The Rise of the Wokefluencer

Over the summer, influencer Kris Schatzel went to a protest against police violence in Los Angeles. While there, she figured she’d do a little bit of work, too: in a video taken that day, she can be seen arranging her hair, swinging her dress into position, clutching her Black Lives Matter sign, and darting into the middle of the protest. Standing idly in the middle of a march, she waits for her photograph to be taken. When the scene was posted to the @InfluencersIntheWild Instagram account, comments accused her of using the movement to further her own social media fame. To Schatzel, this was simply part of the job. “I took a few pictures, since I’m a social media influencer/model,” she wrote in an apology, also posted to Instagram. She continued, “My intent was to spread the message the best way I know how.” For influencers like Schatzel, something as seismic and deeply felt as the Black Lives Matter movement is not terribly different from Fit Tea and teeth-whitening devices: the best way to promote it is through a picture of themselves. (Use code SCHATZEL2020 for 15% off your next social revolution!) 

In a year marked by enormous societal upheaval, I’ve been struck by one small, moderately nightmarish shift: the rise of an influencer class that, in an attempt to remain relevant without appearing tone deaf, searches out protests, USPS trucks, or looted stores the way they once chased sunsets. The influencers can’t stop posting; their followers reject silence in the face of dire political circumstances. But they can’t keep posting the same things. As a result, the photoshoot has taken to the streets, and the results are not pretty. This is the birth of the Wokefluencer.

It’s been a challenging stretch for our postmodern class of entertainers. There are a few reasons why influencers are struggling so mightily to adjust to these times, according to Monica Stephens, a professor at University at Buffalo who studies the intersection of politics and social media. “Posting, for influencers, that is their job,” she says. Many don’t put in the time or effort to be “genuinely involved with social organizations, especially organizing for equality and social justice,” she adds. (Taking the time and effort can yield impactful results, though: Patia’s Fantasy World is a great example of using a platform, built on comedy memes, to spread a self-created guide to breaking down racism.)

While some influencers use their platforms to promote niche or local causes, most focus on the broadest possible topic to relate to the broadest possible audience. This is largely a requirement of the job: Stephens points out that none of the subjects the influencers are attempting to promote, whether that’s the Black Lives Matter Movement or the attempted dismantling of the USPS, are unknown causes. On the contrary, with most people at home and major events suspended for many months because of the pandemic, they were in sharper focus than ever before. But the idea of dismantling systemic racism is not like other consensus-forming topics that online figures often center themselves around—pizza, wine, or even jawns.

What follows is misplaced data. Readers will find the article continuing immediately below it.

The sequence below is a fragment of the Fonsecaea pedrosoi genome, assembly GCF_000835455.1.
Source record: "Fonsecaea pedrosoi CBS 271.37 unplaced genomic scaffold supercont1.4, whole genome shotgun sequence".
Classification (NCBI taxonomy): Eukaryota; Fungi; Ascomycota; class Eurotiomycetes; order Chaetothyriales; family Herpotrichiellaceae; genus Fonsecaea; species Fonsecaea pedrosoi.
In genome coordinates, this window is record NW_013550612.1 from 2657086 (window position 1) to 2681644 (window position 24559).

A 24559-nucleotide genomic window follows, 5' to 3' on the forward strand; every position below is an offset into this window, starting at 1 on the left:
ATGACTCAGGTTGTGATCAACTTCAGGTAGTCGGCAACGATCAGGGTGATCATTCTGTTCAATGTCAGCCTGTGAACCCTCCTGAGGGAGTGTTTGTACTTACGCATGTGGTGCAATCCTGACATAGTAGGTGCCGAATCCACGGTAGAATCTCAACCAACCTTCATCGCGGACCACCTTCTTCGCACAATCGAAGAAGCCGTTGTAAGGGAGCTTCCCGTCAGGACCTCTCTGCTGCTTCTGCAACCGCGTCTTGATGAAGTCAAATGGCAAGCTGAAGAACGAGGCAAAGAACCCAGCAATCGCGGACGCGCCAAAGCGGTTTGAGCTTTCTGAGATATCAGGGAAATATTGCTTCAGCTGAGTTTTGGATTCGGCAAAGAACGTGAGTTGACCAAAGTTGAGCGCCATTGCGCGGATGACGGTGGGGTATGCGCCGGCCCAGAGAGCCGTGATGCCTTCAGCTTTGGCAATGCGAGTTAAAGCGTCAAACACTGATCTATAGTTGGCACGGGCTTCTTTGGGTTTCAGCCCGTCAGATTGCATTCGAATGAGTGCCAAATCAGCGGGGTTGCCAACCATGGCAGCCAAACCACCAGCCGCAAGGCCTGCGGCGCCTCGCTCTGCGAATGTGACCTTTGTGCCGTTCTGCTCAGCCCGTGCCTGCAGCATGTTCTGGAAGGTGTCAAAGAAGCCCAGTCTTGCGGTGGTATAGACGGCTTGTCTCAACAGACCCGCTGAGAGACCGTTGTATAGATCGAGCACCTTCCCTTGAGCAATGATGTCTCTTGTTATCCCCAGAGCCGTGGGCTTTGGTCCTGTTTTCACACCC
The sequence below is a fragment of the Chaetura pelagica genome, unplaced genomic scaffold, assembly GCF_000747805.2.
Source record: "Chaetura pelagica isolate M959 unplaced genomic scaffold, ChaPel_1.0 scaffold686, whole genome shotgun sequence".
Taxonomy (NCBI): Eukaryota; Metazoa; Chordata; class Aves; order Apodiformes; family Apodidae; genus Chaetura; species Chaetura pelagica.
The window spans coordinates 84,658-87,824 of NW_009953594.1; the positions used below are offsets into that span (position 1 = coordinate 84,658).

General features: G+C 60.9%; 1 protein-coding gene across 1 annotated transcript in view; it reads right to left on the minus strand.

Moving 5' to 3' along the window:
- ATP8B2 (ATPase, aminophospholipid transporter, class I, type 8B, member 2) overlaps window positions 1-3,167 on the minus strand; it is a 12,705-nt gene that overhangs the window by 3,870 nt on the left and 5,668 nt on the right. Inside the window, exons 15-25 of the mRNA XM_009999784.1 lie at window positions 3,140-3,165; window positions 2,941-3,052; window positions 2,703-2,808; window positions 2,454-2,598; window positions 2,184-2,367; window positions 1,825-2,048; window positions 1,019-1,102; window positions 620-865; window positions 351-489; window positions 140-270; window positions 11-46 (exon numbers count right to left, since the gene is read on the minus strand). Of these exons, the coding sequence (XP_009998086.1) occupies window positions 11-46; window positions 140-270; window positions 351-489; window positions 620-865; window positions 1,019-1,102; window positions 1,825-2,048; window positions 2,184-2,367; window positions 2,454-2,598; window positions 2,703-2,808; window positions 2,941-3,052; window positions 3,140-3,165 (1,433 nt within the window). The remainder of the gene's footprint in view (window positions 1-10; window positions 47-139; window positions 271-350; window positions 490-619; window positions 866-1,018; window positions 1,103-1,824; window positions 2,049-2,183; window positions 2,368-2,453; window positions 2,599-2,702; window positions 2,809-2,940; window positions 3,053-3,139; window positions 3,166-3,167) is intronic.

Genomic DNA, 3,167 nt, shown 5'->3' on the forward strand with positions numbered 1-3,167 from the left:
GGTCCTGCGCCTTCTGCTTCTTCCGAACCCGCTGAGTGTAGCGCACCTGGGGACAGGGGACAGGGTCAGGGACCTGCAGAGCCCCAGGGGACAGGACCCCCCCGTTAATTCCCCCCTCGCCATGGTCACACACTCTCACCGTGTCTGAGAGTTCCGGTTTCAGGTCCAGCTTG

And so we are witnessing influencers pivot in real time. Knowing your angles and wearing the right hat-and-sunglasses combination are no longer enough to succeed online. The same way shoppers asked brands ranging from Target to Louis Vuitton to sneaker shop Round Two to explicate their values (and then live up to them), fans of influencers are asking them to have a conscience—which influencers then have to communicate via Instagram posts. But how do you make a summer of unrest look enviable?

The influencer has always been a visual animal, blindly chasing exaggerated design and bright colors like a bird during mating season. Even before COVID and the Black Lives Matter protests, influencers flocked to new and increasingly exotic settings to drop themselves into. But in 2020, the influencer has found new backdrops: boarded up and/or looted stores, protests, and even USPS locations are photoshoot sets. “Touching on current events moves the market of attention towards them,” says Stephens. Last year, following the HBO series Chernobyl, influencers (or wannabe influencers) disturbingly traveled to Pripyat, Russia, near the site of the Chernobyl nuclear plant explosion to snap photos of themselves. This year has created something more nuanced: an attempt to use these backdrops as compelling content while also signaling virtue or political views.

The Wokefluencer isn’t necessarily a new phenomenon. Stephens points out even before social media, alternative spring break gave a certain stripe of (usually white, usually well-off) college students an opportunity to flex their capacity for empathy. These students would return from their trips with photographs of themselves with needy children or in disaster zones as souvenirs. The difference now is how easy it is now for influencers to dip into a protest or a locked-up mail drop and scrape some of that valor for themselves. “The stakes are much lower,” Stephens says.

If influencers are struggling to meet this moment—and they are!—it is because of the way the moment transcends social media. Instagram is essentially designed to let each user become the subject of any setting, any occurrence, or any calamity. (Think of when a celebrity dies and everyone rushes to post their own personal attachment to the person, or better yet a photo with them.) In 2020, the influencer then has met their match: a moment that can’t be flattened into a photograph.



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